As he attempts to find his way to democracy, however, the increased internal and external pressure might put president Assad on the defense again, preventing any ‘orderly transition’.
Two things need to happen for such a transition to still strive:
First, President Assad has to resolutely decide to implement radical democratic reforms without further delays or excuses. This carries a significant but inescapable risk: democracy would give a platform to both divisive sectarian movements and the separatist Kurdish one, which may complicate the building of a truly secular democratic state by undermining his agenda. Still, the president has to take this risk.
Second Assad needs to be accommodated by the international community who will have to choose to stand by him, not against him. To this extent, western policymakers will have to understand that a modern and democratizing Syria does not necessarily mean a pro-western, anti-Iranian Syria. Indeed, the west often confuses long-term interests with short-term politics: a democratic Syria is highly contagious to its neighborhood and could pretty quickly favor similar evolutions in Iran – let alone depriving it from a crucial ally. A democratic Syria, however, will not change it’s stance on the Palestinian-Israeli conflict and should not be required to do so in return of western support of democratization. The west has to learn to accept democracies with which it disagrees: Syria is a good place to start.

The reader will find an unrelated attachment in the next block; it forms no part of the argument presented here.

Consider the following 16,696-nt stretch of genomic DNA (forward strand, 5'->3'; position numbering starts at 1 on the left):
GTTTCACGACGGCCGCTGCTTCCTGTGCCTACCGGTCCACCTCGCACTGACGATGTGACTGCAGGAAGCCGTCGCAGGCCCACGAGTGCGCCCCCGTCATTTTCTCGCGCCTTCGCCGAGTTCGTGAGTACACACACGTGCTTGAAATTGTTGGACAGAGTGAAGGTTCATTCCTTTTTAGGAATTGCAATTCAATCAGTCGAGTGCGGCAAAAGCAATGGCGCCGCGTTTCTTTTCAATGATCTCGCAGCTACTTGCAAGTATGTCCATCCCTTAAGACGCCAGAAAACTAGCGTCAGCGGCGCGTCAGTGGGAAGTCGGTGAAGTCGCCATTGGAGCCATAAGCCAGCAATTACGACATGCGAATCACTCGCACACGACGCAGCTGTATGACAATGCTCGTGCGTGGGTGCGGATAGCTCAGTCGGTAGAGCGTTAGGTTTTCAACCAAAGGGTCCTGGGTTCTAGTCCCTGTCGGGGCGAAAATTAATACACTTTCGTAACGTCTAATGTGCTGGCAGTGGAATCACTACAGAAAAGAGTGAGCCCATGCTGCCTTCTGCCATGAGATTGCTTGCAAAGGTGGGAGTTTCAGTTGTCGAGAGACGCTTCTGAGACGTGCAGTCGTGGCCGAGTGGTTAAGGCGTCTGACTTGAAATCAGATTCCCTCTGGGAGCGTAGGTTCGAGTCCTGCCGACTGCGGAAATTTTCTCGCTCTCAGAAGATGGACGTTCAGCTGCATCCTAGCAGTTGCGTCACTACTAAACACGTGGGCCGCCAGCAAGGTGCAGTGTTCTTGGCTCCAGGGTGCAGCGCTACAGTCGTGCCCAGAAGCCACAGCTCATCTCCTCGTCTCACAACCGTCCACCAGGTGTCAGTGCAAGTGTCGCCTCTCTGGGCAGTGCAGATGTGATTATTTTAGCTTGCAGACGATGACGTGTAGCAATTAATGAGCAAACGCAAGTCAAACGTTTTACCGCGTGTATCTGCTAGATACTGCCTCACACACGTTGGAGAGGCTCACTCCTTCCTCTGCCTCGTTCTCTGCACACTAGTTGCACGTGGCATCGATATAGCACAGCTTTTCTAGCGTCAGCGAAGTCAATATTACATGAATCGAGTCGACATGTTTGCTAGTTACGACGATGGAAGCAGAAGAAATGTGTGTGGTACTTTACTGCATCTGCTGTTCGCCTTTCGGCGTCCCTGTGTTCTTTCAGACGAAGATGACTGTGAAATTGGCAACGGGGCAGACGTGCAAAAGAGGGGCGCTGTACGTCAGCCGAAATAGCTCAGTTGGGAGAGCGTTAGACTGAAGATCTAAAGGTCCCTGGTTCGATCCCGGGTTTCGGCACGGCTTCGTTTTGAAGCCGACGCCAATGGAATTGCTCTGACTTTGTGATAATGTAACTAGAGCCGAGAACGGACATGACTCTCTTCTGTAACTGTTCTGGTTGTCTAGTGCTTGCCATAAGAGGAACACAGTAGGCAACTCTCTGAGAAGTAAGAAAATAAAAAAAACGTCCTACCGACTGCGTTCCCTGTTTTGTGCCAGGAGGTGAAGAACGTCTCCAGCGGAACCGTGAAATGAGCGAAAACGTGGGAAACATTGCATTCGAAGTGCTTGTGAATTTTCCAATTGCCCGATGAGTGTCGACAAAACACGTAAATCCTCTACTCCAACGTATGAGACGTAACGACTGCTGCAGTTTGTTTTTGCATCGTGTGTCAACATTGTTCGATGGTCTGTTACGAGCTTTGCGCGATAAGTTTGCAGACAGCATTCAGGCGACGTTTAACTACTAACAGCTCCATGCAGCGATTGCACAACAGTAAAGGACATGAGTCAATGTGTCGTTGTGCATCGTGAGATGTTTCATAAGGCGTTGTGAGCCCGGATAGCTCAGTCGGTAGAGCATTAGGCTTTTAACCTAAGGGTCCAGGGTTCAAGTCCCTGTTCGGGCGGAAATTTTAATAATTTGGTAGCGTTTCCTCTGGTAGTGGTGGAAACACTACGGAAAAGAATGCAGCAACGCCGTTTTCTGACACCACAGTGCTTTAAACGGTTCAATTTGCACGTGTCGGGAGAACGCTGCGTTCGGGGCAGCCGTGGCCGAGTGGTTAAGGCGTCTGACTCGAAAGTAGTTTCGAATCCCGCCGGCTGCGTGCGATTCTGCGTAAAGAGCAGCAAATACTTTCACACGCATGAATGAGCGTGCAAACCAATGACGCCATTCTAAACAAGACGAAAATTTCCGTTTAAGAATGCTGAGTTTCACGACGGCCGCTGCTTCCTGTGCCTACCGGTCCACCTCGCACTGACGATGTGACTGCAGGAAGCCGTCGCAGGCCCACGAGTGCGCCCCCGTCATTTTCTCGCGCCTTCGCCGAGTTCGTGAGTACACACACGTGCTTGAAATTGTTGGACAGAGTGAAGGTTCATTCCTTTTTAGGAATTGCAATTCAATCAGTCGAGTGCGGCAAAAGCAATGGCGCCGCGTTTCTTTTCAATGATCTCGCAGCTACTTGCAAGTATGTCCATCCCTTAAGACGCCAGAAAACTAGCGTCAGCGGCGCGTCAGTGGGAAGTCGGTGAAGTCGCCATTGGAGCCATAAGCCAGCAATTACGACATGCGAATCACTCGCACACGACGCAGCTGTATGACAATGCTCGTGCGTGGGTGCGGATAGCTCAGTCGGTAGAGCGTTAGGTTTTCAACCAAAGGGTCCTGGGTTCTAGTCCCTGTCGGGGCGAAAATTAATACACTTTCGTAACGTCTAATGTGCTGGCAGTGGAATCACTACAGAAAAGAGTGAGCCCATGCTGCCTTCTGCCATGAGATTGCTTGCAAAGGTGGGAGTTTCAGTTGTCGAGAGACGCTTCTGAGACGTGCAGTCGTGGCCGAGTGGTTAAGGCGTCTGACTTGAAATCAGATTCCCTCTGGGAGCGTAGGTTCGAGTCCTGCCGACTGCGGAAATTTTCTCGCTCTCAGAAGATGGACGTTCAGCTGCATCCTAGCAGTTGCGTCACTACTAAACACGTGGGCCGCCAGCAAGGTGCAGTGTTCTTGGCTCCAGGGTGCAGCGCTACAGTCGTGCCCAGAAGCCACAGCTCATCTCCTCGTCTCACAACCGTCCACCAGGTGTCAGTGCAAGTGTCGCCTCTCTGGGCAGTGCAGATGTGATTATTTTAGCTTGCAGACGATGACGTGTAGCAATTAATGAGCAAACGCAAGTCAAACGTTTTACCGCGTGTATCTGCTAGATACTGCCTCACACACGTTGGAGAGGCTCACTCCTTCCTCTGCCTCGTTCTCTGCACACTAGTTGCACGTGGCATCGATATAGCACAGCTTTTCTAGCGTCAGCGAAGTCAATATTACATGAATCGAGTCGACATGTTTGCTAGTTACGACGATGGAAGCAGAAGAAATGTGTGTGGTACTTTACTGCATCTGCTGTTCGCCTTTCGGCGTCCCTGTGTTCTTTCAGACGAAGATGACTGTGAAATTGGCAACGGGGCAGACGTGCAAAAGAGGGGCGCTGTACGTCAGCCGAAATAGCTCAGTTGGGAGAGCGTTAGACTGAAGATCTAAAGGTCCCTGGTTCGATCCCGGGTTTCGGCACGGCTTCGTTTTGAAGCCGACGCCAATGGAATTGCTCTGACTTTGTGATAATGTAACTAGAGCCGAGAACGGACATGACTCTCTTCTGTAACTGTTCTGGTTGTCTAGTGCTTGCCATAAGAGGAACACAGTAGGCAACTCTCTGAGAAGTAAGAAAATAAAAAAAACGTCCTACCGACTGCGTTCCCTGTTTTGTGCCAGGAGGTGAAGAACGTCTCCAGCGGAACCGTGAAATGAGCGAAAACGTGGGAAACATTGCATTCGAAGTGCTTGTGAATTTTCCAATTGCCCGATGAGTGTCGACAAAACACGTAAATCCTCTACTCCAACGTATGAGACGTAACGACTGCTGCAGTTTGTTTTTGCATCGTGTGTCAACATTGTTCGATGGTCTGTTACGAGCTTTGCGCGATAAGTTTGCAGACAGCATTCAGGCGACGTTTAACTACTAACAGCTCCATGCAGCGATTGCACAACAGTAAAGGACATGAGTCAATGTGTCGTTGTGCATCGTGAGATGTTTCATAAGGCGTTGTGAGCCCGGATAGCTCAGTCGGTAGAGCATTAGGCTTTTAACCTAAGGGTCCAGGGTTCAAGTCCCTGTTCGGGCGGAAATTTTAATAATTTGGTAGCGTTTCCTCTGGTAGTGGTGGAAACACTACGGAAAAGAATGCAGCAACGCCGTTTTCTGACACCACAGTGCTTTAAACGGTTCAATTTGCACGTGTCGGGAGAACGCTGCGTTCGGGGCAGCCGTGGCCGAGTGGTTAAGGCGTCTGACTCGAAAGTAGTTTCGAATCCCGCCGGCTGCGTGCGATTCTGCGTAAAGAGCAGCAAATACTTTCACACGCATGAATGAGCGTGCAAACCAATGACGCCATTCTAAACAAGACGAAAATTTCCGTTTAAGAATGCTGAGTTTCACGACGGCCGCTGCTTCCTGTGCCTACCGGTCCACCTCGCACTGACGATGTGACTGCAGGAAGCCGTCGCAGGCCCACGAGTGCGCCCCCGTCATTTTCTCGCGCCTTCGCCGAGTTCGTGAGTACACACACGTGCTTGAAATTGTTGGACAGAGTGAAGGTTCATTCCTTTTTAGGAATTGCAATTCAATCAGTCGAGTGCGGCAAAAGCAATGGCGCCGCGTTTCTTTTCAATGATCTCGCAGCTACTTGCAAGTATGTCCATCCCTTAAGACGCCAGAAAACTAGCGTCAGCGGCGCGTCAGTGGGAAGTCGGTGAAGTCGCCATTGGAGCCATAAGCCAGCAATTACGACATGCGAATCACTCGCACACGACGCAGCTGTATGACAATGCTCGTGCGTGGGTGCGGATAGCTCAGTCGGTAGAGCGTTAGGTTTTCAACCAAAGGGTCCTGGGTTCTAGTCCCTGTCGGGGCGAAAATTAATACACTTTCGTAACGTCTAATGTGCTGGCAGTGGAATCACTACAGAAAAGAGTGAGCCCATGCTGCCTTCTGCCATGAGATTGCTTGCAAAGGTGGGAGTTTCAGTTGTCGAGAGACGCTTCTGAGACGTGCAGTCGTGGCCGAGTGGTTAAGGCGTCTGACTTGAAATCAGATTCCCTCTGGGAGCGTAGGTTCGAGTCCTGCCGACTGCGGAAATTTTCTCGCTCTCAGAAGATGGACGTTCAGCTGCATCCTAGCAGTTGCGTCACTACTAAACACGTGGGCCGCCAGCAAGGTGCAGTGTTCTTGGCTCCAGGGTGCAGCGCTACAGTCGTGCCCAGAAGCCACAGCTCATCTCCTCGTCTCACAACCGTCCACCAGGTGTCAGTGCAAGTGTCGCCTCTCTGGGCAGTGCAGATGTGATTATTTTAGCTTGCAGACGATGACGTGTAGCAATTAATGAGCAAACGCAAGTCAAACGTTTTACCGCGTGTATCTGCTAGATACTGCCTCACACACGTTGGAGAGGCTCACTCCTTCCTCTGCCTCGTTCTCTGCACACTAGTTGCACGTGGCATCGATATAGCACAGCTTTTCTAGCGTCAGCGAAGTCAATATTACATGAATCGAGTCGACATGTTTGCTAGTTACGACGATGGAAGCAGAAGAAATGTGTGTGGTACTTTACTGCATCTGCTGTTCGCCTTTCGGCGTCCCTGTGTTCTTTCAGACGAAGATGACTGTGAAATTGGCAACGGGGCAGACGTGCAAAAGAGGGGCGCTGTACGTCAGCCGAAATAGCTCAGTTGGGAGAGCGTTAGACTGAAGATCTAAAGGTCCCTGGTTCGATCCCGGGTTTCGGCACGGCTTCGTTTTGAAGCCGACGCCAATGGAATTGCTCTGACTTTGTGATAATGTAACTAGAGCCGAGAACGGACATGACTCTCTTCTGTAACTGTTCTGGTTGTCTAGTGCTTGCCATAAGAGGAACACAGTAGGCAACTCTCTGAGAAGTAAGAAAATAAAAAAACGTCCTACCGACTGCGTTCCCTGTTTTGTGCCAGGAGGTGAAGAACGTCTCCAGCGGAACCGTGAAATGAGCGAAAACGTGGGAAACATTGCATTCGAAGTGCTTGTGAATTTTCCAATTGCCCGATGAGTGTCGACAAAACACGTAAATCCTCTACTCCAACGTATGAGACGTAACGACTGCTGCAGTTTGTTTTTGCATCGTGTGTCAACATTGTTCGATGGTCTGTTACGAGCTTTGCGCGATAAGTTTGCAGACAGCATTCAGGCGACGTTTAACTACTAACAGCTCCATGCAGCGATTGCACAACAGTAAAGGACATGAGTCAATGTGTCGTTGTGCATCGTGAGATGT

If we dare to hope that the concerned leaders will act wisely, President Assad could reform his own pivotal autocratic regime, therefore removing a keystone from a shaking Middle Eastern order. He would, instead, turn Syria into the cornerstone of a new emancipated, sovereign and democratic Arab world.
The argument of "He is young, smiley, ,shinny and really want to fix the government but he is not allowed to do so by the old guard" is getting very old. It's pretty amazing to me that people still give this president the benefit of the doubt. After eleven years of his presidency we really haven't seen any major change, and when it comes to it, this regime have no problems killing 50 Syrians in one day because they decided to exercise their "constitutional" rights. Instigating the sectarian fears especially among minorities is a game the regime has perfected, so I hope you don't buy into it as well. This regime hasn't changed much from the days of Hafez, still ruthless, criminal and ready to do whatever it takes for its survival.
"If we dare to hope that the concerned leaders will act wisely, President Assad could reform his own pivotal autocratic regime"
That sounds like A Midsummer Night's Dream, why would he do so now knowing that he could do whatever he wants including killing almost 300 of his people in one week and get away for it.